“Oh,” he said and stepped towards me to hug me in a tight, quick burst. “We can’t let this happen. It’s not okay. I won’t let them!”
And then he rushed back downstairs to resume what he’d been doing, and I stood there in his wake, sort of shocked and awed that Weibo had come along and saved the day. No longer were they “crazy Western ideas” that I had brought into our home from all my reading and talking with other Moms in Canada; these things are now to be avoided as best as we are able  (unless there is an emergency) for the sake of a pure, natural birth and for the sake of my healing!
Thank you, Weibo! Whatever path gets us there, I’m so happy to be walking on it together!
So here I am, back writing the blog, feeling a renewed sense of possibility, togetherness, survival and family. While my belly gets progressively bigger and more and more people start noticing that I’m pregnant and engaging me about it, I feel stronger and stronger in this experience. We’re more than half way to the parenthood finish line now~ 21 weeks!~and despite all the not-so-great aspects of having my whole body taken over, I’m getting more and more excited! 
Everything’s going to be okay. I can feel it.
We're a family!

Monday, August 15, 2011

Kitty Update

Thank so much to everyone who reached out to me after reading the previous blog about emotions and Husky (my cat) and the doubting we all do as Mothers-to-be about our future ability to be good mothers. I'm overwhelmed with gratitude for your kindness and love and support from afar. Thank you.

I know this is not a cat blog, but I just wanted to share this update, which I also posted today on my Facebook page:

Husky's condition has stabilized. This is me visiting him in the hospital. I'm going in every day. He's on a table and he had just crawled over and curled up into my shoulder... and so this is me all teary and grateful. They say they'll know how he'll fare in about two weeks. His official diagnosis is "Fatty Liver" or "Hepatic Lipidosis." We're hoping that love mixed with treatment will speed his recovery.

I think this picture proves that I'm already a good Mom...  But, more than anything, I know it to be true. Proof or not, it's what we know in our hearts that constitutes our truth.

THANK YOU ALL, once again, for sending so much love and support!!

I'll write more soon

Friday, August 12, 2011


A couple of pieces of good news right off the top related to previous blog entries:
·      My feet were only swollen for two days after the flight. Now they’re my feet again. Hurrah!
·      I’ve pretty much stopped coughing. At least I’m not waking myself up at night coughing, anyway. The humidity in Beijing doesn’t help, but I’ve decided to consider this cold KICKED (after five long weeks)! Double hurrah!
Now, onto the harder stuff…
I arrived back to Beijing to a sick cat. We took him to the animal hospital where they immediately put him on intravenous for six days. He had to get drips twice a day for three hours a time. After the sixth day, they said there was no hope for him.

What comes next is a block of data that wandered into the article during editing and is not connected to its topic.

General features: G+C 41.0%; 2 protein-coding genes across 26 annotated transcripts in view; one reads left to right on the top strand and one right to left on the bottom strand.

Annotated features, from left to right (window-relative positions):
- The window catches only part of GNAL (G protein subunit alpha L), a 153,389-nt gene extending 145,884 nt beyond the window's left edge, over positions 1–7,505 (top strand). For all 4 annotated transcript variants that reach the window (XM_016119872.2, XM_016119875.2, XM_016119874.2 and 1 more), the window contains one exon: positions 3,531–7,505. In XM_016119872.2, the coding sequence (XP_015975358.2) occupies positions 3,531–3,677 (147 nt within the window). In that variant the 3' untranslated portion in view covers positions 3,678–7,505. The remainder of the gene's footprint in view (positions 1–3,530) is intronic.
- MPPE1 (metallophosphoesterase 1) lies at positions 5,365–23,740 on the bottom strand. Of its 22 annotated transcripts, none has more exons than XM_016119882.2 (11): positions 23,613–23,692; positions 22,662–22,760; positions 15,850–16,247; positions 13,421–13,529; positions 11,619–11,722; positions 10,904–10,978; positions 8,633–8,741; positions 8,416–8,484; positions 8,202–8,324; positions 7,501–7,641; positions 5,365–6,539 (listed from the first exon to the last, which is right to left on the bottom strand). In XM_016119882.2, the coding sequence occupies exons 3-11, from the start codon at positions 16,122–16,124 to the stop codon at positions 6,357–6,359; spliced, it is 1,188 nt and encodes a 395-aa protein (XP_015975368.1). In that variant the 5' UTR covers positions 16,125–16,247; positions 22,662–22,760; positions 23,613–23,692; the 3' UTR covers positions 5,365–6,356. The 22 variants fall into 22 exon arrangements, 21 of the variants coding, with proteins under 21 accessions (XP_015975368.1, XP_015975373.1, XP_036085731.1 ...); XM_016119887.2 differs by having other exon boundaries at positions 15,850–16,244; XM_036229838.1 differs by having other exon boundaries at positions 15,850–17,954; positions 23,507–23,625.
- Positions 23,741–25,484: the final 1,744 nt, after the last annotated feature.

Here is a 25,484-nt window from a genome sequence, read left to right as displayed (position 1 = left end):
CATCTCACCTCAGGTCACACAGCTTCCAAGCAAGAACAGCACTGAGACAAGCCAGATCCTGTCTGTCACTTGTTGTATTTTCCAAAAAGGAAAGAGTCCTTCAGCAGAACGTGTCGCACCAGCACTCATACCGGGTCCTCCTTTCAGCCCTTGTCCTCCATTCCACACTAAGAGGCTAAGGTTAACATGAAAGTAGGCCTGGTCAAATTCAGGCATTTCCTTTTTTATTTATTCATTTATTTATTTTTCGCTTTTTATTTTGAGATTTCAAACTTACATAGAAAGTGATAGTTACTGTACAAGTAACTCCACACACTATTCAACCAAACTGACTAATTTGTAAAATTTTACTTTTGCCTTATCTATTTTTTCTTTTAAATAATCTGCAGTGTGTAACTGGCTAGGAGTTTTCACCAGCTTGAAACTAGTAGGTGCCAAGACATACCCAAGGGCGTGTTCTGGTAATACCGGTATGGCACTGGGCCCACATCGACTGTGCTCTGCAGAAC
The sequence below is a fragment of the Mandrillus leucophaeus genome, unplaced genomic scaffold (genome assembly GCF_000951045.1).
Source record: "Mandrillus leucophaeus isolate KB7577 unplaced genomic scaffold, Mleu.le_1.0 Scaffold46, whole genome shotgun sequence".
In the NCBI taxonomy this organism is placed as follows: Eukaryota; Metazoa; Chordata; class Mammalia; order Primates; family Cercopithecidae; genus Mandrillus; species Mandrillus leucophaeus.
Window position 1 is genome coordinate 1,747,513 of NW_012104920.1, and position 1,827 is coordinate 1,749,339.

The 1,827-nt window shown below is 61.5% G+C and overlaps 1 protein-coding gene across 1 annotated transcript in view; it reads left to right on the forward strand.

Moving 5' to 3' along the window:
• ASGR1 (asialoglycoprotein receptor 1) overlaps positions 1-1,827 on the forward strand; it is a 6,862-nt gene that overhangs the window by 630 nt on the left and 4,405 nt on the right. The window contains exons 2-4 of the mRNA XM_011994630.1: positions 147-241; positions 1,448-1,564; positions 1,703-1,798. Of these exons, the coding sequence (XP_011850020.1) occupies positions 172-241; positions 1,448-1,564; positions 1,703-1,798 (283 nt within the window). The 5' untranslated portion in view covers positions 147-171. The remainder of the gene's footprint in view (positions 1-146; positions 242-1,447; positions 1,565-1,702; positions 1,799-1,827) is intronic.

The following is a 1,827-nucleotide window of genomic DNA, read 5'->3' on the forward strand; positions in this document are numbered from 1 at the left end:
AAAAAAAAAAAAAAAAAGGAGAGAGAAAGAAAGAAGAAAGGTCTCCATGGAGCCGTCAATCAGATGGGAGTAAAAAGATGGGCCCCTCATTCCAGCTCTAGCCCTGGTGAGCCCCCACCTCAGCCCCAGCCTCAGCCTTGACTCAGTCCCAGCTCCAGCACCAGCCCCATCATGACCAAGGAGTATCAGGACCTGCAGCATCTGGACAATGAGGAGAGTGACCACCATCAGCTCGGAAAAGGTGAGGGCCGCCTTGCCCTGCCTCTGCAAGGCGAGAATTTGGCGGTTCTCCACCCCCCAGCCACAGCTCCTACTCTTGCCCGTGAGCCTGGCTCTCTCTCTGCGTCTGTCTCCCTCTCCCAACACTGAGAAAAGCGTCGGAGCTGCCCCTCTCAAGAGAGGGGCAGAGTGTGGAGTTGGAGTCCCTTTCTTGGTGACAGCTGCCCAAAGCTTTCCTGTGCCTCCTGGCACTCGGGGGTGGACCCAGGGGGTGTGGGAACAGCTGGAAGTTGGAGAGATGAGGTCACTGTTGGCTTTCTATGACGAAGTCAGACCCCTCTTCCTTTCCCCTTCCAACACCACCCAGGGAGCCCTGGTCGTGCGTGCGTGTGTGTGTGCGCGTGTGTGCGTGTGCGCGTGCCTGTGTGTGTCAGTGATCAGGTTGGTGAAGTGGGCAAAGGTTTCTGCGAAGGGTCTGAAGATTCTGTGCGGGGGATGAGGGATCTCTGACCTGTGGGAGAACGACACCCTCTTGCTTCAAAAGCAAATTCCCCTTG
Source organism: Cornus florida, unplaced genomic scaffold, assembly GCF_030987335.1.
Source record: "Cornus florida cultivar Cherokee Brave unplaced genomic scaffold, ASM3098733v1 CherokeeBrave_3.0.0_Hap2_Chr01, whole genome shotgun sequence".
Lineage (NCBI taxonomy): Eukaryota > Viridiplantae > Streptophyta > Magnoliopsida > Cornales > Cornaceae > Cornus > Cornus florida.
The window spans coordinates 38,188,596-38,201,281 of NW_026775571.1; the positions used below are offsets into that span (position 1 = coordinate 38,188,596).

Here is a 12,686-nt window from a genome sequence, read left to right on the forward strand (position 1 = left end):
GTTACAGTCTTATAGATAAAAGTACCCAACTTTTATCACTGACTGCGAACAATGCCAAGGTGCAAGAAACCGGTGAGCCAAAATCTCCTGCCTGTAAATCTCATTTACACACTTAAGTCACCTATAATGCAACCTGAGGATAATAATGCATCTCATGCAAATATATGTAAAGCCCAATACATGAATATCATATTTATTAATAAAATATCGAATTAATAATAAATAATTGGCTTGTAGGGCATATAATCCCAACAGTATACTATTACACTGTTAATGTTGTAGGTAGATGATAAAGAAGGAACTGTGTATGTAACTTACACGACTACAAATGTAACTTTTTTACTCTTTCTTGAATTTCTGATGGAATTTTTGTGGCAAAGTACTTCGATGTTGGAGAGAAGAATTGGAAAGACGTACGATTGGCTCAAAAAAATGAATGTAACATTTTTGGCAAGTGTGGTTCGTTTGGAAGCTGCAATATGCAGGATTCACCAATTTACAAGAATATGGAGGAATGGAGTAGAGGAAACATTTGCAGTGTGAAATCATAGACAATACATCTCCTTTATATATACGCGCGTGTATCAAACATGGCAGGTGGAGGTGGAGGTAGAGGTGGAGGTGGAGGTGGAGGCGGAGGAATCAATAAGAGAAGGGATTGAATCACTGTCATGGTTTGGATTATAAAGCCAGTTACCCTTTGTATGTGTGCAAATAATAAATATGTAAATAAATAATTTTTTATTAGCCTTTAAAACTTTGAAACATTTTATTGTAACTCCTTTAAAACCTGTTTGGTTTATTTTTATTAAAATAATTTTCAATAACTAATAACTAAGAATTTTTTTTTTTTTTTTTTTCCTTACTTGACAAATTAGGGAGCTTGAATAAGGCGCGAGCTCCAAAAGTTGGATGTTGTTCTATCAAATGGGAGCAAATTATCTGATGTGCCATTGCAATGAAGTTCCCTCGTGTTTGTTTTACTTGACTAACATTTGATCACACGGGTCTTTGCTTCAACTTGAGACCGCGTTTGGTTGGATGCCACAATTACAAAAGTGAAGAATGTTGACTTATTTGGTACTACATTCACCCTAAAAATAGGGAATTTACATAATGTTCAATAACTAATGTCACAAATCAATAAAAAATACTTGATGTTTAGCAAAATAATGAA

Now he’s home and hiding under the couch constantly. He won’t eat and hasn’t eaten (himself) for about two weeks. We’re feeding him with a syringe and I’m willing him not to give up.
And it’s breaking my heart.
People say that all creatures have their destiny. Perhaps his was this liver disease, but here I am pregnant and already paranoid about my ability to be a good Mother and here is my furry baby on death’s door.
Husky (the cat) is the first cat that I’ve ever really had as an adult. All the others have been my ex-partners’ cats that I’ve adopted and loved but never raised. This little one came to us from his litter a bit too soon and so, there I was in 2008, bottle feeding him several times a day until he was big enough to take solid food. It was my first experience with the responsibility of feeding an “infant” and I fell head over heels in love with this kitten.
Fast forward three years and he’s now so ill that he looks lost. And I’m lost too. I spent the last three days trying to keep it together and just keep up with the regular feedings, keep a rational head and love him as tenderly as I can, but last night I completely broke down. There I was, sitting on the floor with him in my lap after having tugged him out from under the couch, tears falling on his head while I gurgled away in my human language to his sad little eyes.
What’s making this worse is the constant pressure from extended family to control my emotions. All week while Guo Jian was away, my Mother-in-law has been in town and she was an amazing help with the cat. She left yesterday afternoon. Throughout her visit, I kept it together. Then, back in town, Guo Jian forgot that he needed to help me with Husky and wasn’t back home until well after midnight last night. I was exhausted, unable to do the feeding on my own (someone needs to hold him, someone needs to squirt food into his mouth) and I was incredibly bitter and angry that my partner hadn’t even thought about our cat and was missing in action.